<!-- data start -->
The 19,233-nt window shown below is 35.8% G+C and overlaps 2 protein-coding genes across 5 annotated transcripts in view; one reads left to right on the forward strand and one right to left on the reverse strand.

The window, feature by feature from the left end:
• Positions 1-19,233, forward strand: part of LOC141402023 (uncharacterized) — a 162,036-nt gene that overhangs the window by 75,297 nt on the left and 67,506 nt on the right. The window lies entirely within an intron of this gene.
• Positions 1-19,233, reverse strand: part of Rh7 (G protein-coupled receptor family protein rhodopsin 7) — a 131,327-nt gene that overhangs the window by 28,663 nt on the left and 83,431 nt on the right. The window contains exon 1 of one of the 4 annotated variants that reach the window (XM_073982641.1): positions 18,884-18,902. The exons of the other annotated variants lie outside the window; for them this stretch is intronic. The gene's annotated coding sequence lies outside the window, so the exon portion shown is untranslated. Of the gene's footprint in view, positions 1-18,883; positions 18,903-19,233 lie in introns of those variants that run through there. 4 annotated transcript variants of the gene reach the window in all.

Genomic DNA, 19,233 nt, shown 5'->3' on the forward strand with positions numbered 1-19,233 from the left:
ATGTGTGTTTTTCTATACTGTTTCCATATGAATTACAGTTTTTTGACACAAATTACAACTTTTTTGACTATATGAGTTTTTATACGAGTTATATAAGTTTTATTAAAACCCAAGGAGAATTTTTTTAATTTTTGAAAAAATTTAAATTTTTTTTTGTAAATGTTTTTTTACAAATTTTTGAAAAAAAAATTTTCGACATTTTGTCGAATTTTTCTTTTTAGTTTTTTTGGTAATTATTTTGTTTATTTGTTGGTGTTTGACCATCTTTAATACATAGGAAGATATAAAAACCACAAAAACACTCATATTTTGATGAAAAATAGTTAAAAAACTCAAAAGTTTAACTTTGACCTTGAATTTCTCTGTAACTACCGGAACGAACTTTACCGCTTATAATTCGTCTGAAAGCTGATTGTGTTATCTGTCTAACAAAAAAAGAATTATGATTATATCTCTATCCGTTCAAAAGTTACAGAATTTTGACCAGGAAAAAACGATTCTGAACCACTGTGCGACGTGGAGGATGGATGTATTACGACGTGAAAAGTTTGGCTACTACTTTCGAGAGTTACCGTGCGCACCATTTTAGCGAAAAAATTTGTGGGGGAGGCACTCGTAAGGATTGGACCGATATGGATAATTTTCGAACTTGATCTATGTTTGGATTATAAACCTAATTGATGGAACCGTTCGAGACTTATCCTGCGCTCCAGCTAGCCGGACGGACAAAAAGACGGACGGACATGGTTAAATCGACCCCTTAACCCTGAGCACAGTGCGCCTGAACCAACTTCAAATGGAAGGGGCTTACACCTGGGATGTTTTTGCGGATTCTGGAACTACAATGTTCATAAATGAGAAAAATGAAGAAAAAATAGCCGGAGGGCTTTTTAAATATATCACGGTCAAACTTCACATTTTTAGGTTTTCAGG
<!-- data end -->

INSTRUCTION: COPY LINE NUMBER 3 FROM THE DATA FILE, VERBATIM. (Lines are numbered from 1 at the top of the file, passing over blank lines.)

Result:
• Positions 1-19,233, forward strand: part of LOC141402023 (uncharacterized) — a 162,036-nt gene that overhangs the window by 75,297 nt on the left and 67,506 nt on the right. The window lies entirely within an intron of this gene.